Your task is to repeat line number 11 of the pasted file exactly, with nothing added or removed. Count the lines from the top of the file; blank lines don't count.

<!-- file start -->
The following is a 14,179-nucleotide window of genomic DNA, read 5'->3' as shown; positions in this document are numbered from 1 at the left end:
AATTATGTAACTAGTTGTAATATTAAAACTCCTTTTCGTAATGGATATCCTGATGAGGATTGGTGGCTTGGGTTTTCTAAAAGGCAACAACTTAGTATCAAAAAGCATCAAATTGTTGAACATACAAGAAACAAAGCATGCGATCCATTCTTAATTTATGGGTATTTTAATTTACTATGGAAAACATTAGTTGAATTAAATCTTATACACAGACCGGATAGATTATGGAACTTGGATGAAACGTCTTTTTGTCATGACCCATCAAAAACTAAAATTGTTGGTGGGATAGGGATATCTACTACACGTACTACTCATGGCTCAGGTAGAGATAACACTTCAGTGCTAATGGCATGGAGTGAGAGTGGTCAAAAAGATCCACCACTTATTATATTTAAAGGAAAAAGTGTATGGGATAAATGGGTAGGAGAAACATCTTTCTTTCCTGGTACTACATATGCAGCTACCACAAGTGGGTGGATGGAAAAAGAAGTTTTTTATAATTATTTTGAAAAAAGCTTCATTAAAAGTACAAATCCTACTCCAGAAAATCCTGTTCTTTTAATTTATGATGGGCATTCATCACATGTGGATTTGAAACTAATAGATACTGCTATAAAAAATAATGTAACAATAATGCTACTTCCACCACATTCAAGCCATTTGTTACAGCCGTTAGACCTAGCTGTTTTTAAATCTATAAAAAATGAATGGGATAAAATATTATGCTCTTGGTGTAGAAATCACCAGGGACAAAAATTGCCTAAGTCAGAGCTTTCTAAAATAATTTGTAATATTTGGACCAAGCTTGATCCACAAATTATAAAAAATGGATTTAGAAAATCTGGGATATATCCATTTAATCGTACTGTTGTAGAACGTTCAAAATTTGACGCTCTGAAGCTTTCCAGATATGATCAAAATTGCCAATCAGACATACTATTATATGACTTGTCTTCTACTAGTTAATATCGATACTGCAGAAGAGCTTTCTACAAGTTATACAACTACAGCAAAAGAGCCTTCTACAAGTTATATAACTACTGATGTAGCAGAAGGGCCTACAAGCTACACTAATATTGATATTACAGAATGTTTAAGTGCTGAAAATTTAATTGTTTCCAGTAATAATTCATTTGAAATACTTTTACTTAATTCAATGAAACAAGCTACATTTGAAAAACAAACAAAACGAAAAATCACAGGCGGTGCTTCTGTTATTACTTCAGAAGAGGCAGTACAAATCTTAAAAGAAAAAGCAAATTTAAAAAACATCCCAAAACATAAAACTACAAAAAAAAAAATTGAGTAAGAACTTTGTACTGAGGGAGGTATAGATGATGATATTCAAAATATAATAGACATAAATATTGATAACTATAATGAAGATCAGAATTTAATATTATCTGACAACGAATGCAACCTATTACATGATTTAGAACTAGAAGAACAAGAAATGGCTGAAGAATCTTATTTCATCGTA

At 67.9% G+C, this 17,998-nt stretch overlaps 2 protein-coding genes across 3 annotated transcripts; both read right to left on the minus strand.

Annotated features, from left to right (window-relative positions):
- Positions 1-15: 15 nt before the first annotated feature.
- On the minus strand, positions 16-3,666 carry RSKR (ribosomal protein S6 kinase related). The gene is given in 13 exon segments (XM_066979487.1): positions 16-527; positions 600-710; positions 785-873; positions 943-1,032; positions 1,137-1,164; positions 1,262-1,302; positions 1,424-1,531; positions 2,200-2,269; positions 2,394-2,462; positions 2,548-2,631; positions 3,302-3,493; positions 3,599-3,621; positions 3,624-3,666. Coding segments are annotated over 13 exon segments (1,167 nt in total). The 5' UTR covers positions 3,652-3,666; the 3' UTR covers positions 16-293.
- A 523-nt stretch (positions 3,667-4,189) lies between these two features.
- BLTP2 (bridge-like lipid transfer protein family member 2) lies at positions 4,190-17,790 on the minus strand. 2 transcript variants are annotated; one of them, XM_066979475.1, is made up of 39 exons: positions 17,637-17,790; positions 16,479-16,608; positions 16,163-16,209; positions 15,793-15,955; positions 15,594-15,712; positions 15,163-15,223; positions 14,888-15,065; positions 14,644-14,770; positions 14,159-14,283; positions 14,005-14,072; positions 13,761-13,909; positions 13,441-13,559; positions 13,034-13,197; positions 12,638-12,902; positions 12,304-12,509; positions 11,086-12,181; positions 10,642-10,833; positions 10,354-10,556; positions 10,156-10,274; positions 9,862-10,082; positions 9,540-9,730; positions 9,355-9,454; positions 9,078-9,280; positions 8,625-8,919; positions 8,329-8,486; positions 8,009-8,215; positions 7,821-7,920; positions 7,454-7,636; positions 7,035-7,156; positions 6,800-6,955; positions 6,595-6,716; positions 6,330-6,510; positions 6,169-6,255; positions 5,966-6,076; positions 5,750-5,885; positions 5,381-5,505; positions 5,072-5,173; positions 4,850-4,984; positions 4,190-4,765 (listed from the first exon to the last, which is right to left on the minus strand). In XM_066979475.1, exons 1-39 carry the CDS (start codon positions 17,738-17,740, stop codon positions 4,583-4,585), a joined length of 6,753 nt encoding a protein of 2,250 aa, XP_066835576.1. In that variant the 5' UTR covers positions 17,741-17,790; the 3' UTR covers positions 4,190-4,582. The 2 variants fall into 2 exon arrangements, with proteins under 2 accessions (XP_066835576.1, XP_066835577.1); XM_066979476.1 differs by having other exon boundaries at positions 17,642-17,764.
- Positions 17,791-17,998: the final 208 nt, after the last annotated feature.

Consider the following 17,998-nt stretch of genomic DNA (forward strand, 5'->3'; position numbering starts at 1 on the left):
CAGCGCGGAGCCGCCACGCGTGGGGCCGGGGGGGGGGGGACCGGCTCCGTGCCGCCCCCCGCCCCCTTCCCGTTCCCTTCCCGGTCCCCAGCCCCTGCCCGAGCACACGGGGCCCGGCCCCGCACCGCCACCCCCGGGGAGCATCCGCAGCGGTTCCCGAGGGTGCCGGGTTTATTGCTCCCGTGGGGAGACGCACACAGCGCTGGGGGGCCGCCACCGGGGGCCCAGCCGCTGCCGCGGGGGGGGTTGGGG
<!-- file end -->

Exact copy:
CAGCGCGGAGCCGCCACGCGTGGGGCCGGGGGGGGGGGGACCGGCTCCGTGCCGCCCCCCGCCCCCTTCCCGTTCCCTTCCCGGTCCCCAGCCCCTGCCCGAGCACACGGGGCCCGGCCCCGCACCGCCACCCCCGGGGAGCATCCGCAGCGGTTCCCGAGGGTGCCGGGTTTATTGCTCCCGTGGGGAGACGCACACAGCGCTGGGGGGCCGCCACCGGGGGCCCAGCCGCTGCCGCGGGGGGGGTTGGGG